x Abu Dhabi, UAETuesday 25 July 2017

Russians drawn by UAE bargains and sun

Russians spent in the region of US$122 million (Dh450m) at last year’s Dubai Shopping Festival.

DUBAI // The Russians are coming – in greater numbers and spending more money than ever.

About a million visitors from Russia are expected this year, up from 600,000 in the first nine months of 2012.

And Russians spent in the region of US$122 million (Dh450m), nearly a quarter of the total, at last year’s Dubai Shopping Festival. This year’s event began last Thursday, two days after the start of Russia’s two-week national holiday.

“The timing is perfect because schools are off and the weather is at its harshest in Russia whereas it is perfect in the UAE,” said Igor Egorov, chairman of the Russian Business Council in Dubai.

“We are seeing a year on year growth for the number of Russians visiting Dubai and the UAE and we expect that to continue this year. Last year we estimate that about $122 million was spent by Russians during the shopping festival in Dubai, which was a 300 per cent increase on the year before.”

Evgeniya Tabanakova, chief executive of Marutzzi Travel, said her company recorded its first increase in Russian bookings since 2008 last year.

“I’m getting phone calls every day from people asking about the shopping festival and what kind of discounts they can get,” she said. “I normally tell them that for top-end brands like Dior there isn’t much of a discount, but for other stuff there is.

“Most of the Russian tourists like coming to Dubai because they can spend the day at the beach and then go to the malls in the afternoons and out in the evenings.”

Mr Egorov said most major Russian cities now operated cheap direct flights to the UAE and the affordable all-inclusive deals at hotels in Dubai and Abu Dhabi were a big attraction.

“Many hotels organise special packages from new year with Russian themes. This year Philipp Kirkorov, one of Russia’s best know singers, is performing at the Burj Al Arab,” he said.

A spokeswoman for flydubai said: “Many of our flights from Russia and the CIS region are full over the next couple of weeks. This is no doubt due in part to the Dubai Shopping Festival and other events in the UAE but passengers are also travelling for the festive season and choosing Dubai for the temperate climate we enjoy at this time of year.”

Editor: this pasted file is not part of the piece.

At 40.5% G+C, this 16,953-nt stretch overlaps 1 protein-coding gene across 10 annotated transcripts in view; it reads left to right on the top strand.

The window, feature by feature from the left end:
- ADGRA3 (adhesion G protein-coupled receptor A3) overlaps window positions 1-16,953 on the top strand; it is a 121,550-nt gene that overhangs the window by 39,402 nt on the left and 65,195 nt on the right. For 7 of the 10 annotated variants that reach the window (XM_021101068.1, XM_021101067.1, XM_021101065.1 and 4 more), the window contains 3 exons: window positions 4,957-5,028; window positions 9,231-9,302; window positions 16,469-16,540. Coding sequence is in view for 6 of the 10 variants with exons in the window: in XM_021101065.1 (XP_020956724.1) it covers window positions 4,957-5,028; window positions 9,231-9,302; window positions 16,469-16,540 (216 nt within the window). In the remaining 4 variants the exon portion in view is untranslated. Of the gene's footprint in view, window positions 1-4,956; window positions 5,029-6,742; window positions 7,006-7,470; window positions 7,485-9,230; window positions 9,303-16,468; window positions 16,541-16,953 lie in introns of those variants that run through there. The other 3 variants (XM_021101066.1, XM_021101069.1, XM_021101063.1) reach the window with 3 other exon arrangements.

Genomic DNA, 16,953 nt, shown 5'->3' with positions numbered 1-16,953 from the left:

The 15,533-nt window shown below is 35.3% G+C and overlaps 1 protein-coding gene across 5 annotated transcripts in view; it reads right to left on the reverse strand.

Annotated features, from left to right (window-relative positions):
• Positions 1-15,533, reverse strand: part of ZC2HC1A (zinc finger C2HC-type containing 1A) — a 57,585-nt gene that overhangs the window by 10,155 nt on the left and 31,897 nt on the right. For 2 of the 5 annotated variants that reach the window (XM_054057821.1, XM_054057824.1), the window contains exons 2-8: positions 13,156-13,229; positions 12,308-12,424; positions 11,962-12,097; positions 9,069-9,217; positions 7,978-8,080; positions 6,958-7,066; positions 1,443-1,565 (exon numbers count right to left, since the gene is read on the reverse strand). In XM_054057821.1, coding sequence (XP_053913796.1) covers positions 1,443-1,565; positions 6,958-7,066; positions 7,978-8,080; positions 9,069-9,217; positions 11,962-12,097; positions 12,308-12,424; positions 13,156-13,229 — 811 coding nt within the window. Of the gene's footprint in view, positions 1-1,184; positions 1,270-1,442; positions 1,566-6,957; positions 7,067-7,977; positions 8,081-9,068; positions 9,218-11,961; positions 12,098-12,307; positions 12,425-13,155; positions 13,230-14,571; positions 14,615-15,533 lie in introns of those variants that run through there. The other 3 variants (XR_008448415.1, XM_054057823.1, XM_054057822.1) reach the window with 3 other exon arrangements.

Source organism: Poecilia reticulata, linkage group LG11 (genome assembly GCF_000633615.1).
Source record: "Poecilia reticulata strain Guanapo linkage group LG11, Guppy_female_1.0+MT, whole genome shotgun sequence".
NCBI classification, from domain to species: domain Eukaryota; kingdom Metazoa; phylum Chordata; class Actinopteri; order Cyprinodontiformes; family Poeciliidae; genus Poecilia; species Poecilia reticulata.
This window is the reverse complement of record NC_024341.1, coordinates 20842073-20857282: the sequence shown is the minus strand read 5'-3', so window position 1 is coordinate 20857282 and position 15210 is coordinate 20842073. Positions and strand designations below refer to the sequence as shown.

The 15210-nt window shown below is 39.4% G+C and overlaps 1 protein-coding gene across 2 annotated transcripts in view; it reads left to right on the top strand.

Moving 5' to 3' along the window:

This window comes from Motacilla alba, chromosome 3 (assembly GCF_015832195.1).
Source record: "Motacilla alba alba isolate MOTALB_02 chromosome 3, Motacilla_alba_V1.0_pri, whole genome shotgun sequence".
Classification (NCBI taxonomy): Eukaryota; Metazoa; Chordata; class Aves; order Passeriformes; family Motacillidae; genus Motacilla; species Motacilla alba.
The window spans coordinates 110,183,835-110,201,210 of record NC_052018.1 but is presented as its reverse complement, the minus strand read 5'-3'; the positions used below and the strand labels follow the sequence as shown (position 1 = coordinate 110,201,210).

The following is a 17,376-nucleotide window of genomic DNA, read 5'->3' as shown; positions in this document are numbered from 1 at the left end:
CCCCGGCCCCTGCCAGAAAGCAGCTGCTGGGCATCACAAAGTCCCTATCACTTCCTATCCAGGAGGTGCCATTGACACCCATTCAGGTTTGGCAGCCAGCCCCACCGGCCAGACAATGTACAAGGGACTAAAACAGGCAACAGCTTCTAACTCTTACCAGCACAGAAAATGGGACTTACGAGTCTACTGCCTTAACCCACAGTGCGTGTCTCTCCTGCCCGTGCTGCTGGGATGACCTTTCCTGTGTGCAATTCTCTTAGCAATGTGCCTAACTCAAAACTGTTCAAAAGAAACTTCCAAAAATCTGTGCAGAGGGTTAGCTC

Maria Shamsonova, who has lived in the UAE for 15 years, said it was mostly wealthy Russians who visited Dubai before the economic crisis, “but now more and more ordinary people are coming here as well”.

Ms Shamsonova, who works in banking, said many of her friends preferred coming to the country during their holidays.
Russians traditionally visited Egypt during this holiday period but with the recent instability many are choosing to visit Dubai instead.

“The tour prices have become a lot more affordable in recent years and this means you see a lot more families coming to the country.

“My friends tell me that they are attracted by the nice weather this time of year and they also say the shopping is cheaper here.”

She said Russians could buy products in Dubai that were not available in their home country.

“Most of the people I know tend to stay here for two or three weeks and make the most of the holiday they get.

“The fact that you can get so many bargains and discounts during the festival means it’s the perfect time for them to come over.”

Many Russians will take a break from the beaches and malls today to celebrate Russian Orthodox Christmas at St Philip the Apostle Russian Orthodox Church in Sharjah.

Orthodox Christians follow the Julian Calendar and celebrate Christmas on January 7 rather than December 25.
Alexandra Pisetskaya, who attended a mass at the Sharjah parish last night, said: “Since the fall of Communism Christianity is more widely promoted and many Russians have become religious.”

Ms Pisetskaya, who lives in Dubai and works in IT, said the Orthodox Christmas was an even more religious affair than the December 25 celebration, but does not involve gift giving.

“For Russians, the New Year is a bigger event and that is when we give presents to one another and have parties and celebrate more.”

Traditional Russian New Year, known as Old New Year, falls on January 14.

nhanif@thenational.ae